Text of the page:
EU may monitor searches under guise of child porn prevention

The European Parliament's website urging its members to sign Declaration 29 seems well-meaning enough, with a frightened-looking child and a plea to end sexual harassment, child porn, and pedophilia. However, privacy advocates are concerned over a semi-hidden rider on the declaration that allows EU member states to retain data from search engines, essentially eliminating any privacy EU citizens previously had when surfing the Web.

The stated purpose of Declaration 29 is to set up an early warning system (EWS) to target pedophiles and sex offenders. The statement itself is somewhat vague about how this would be done, but claims that pedophiles currently enjoy "freedom of action, putting them on the same footing as honest citizens and making it difficult for the authorities to trace them."

As such, the EU is calling on members to implement Directive 2006/24/EC—also known as the Data Retention Directive—in order to "tackle online child pornography and sex offending rapidly and effectively." Once the declaration has 369 signatures, it will be adopted—as of this writing, it has 324.

The problem is that the Data Retention Directive makes it simple for EU states to monitor the Internet searches of citizens. This has led privacy advocates to urge parliament members to withdraw their signatures in support of Declaration 29. One member of the parliament, Christian Engström, indicated on his blog that he believes many of those who have signed the declaration were misled and don't realize the full implications of the Data Retention Directive. He notes that the marketing materials don't mention the directive by name (only by number).

Another parliament member, Cecilia Wikström, wrote an open letter to her fellow parliament members saying that she made a mistake in signing the declaration. "The Written Declaration is supposed to be about an early-warning system for the protection of children. Long-term storage of citizens’ data has clearly nothing to do with 'early warning' for any purpose," Wikström wrote. "[I]t seems very likely that MEPs signed the Written Declaration unaware of this aspect of the text, just like I did... The declaration is likely to get all the signature[s] it needs and therefore I urge those of you who may have signed it by mistake to withdraw your signature."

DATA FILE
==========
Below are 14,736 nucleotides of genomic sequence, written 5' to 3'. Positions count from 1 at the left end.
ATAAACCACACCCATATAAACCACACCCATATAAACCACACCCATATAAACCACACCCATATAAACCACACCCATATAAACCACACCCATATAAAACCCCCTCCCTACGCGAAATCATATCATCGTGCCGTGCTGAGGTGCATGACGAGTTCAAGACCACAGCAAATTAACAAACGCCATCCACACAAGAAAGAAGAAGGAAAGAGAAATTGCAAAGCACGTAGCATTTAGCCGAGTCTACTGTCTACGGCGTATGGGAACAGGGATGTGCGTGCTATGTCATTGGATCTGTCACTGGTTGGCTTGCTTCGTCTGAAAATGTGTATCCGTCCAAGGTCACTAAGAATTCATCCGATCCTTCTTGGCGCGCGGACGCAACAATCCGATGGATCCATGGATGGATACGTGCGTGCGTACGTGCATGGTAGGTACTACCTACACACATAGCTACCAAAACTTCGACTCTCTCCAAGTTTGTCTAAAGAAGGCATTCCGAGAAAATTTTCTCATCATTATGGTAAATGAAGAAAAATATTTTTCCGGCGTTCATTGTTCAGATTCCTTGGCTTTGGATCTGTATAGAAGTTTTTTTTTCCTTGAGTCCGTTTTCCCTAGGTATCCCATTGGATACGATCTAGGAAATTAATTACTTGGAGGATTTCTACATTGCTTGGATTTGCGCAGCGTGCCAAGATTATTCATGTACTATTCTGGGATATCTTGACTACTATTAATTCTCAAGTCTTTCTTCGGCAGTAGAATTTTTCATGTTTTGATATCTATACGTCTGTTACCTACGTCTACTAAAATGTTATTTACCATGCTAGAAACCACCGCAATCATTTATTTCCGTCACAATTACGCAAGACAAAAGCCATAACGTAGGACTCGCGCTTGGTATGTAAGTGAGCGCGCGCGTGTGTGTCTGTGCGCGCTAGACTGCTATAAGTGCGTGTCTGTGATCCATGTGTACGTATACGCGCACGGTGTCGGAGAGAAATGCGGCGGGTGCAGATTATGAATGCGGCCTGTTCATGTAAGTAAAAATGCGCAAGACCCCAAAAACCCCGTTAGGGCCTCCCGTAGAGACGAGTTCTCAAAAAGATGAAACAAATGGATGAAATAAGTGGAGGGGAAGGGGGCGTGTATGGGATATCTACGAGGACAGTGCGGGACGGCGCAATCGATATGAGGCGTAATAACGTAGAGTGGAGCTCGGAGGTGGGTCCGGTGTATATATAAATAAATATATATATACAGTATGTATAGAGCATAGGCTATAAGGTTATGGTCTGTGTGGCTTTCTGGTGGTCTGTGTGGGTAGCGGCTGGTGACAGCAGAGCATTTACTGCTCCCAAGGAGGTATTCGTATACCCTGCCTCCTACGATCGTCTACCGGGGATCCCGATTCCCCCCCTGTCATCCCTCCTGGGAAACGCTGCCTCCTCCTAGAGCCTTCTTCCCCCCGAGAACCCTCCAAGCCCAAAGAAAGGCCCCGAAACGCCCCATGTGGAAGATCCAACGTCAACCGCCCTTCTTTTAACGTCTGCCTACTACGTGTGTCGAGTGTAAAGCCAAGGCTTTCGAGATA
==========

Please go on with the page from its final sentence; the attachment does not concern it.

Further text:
Given the EU's pressure on companies like Google to keep cutting their data retention periods, the attempt to slide this one under the radar seems suspicious. As Engström points out, concerned citizens should contact their parliament members about the issue soon, before the signature requirement is met.

Source: ars technica

Tags: EU, Internet

Add comment

Your name:
Sign in with:
Your comment:

Enter code:

E-mail (not required)
E-mail will not be disclosed to the third party

Last news

Pokemon GO had the potential to net $1 billion a year
The report said that Hon Hai has invested about US$600 million in India
Market research firm IDC reports that in the third quarter of this year
Customers will only have to shell out 50% of the cost of their Galaxy S7 device
New flagship will launch in 2017
Patent hints at name of the upcoming Surface AIO
IBM, Globalfoundries and Samsung have chosen to use extreme ultraviolet (EUV) light to pattern transistors
Samsung Galaxy TabPro S - a tablet with the Windows-keyboard
The first Windows-tablet with the 12-inch display Super AMOLED
June 7, 2016 /
Keyboards for iOS
Ten iOS keyboards review
July 18, 2015 /
Samsung E1200 Mobile Phone Review
A cheap phone with a good screen
March 8, 2015 / 4
Creative Sound Blaster Z sound card review
Good sound for those who are not satisfied with the onboard solution
September 25, 2014 / 2
Samsung Galaxy Gear: Smartwatch at High Price
The first smartwatch from Samsung - almost a smartphone with a small body
December 19, 2013 /
HP Slate 7 is a 7-inch Android 4 Tablet PC with good sound
A cost-effective, 7-inch tablet PC from a renowned manufacturer
October 25, 2013 / 4

News Archive



Do you use microSD card with your phone?
or leave your own version in comments